Sumit Singhal loves modern architecture. He comes from a family of builders who have built more than 20 projects in the last ten years near Delhi in India. He has recently started writing about the architectural projects that catch his imagination.
Zeytouneh Square in Beirut, Lebanon by Gustafson Porter
September 3rd, 2015 by Sumit Singhal
Article source: Gustafson Porter
Situated at the southern end of Shoreline Walk, Zeytouneh Square is one of a series of connected public spaces created as part of Beirut’s re-emergence from the 1975‒1990 Civil War. Research into each space revealed remnants of the character of the pre-war city that had been forgotten or destroyed. These remnants provided the inspiration for the four diverse spaces, each of which reveals elements of memory from the past.
Zeytouneh Square is a key link to the surrounding city, and will become a celebration of modern Beirut. Designed to accommodate cultural events, the square uses the land’s natural existing topography to create an informal amphitheatre. Terraces make utilise the existing slope to provide open space for cultural activities, such as concerts, festivals, films and exhibitions.
The terraces culminate in a viewing platform at the top of the main path. The top pool appears bottomless reflecting the view. This vantage point offers the opportunity to watch the activities of the square, the tumbling water rill, the seating steps and the performance terraces. Beyond this, a panoramic view of the Shoreline gardens and the evolving city skyline illustrates the splendour and bustle of the redeveloped city, whilst the bold stripes and acute angles of the square represent a dynamic future.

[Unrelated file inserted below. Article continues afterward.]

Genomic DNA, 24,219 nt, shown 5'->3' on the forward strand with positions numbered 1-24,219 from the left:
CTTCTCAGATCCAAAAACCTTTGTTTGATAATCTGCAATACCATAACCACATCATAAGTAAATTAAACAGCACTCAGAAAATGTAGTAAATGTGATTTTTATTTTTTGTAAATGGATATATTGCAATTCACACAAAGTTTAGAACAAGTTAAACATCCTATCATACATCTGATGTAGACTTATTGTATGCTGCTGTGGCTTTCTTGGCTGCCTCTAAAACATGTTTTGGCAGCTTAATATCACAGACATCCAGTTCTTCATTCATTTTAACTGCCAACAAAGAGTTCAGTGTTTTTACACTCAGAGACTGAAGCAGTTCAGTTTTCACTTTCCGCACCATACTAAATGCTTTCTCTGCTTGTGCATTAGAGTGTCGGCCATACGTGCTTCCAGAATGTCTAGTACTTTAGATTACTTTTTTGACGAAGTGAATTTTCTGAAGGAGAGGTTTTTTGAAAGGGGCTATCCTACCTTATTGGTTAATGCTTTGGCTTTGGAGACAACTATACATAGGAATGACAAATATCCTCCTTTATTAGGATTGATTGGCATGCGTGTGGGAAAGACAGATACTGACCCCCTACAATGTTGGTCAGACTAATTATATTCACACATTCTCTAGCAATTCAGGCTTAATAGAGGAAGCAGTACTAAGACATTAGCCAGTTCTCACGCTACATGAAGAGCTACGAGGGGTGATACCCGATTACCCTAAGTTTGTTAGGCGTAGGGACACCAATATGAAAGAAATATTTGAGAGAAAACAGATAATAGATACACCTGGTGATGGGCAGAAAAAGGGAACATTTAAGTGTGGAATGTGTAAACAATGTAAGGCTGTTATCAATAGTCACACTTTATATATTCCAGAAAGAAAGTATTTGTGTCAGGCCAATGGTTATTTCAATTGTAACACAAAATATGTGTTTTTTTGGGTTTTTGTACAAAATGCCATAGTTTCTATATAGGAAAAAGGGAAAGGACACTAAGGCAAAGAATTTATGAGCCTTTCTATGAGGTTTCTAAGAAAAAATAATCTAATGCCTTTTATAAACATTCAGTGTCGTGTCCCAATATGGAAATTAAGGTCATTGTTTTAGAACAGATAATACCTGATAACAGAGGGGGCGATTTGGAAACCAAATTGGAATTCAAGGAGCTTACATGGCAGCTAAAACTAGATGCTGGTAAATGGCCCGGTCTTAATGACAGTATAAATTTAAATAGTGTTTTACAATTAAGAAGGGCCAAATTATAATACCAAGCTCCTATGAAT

Throughout the square, bespoke designed benches are placed under the branching shade of the Albizia trees, and water channels and fountains offer the cooling sound of running water.
The surfacing of the square is extended across the surrounding roads, by using bold paving colours the surfacing reads as one. The paving marks changes in the contours of the landscape, referencing the black and white patterns of traditional Lebanese architecture.
The geometric patterning changes with the height of the ground plane creating a fractal landscape as the contrasting colours interact with the terraces and can be appreciated from the ground or from the tall buildings framing the square.
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Category: public spaces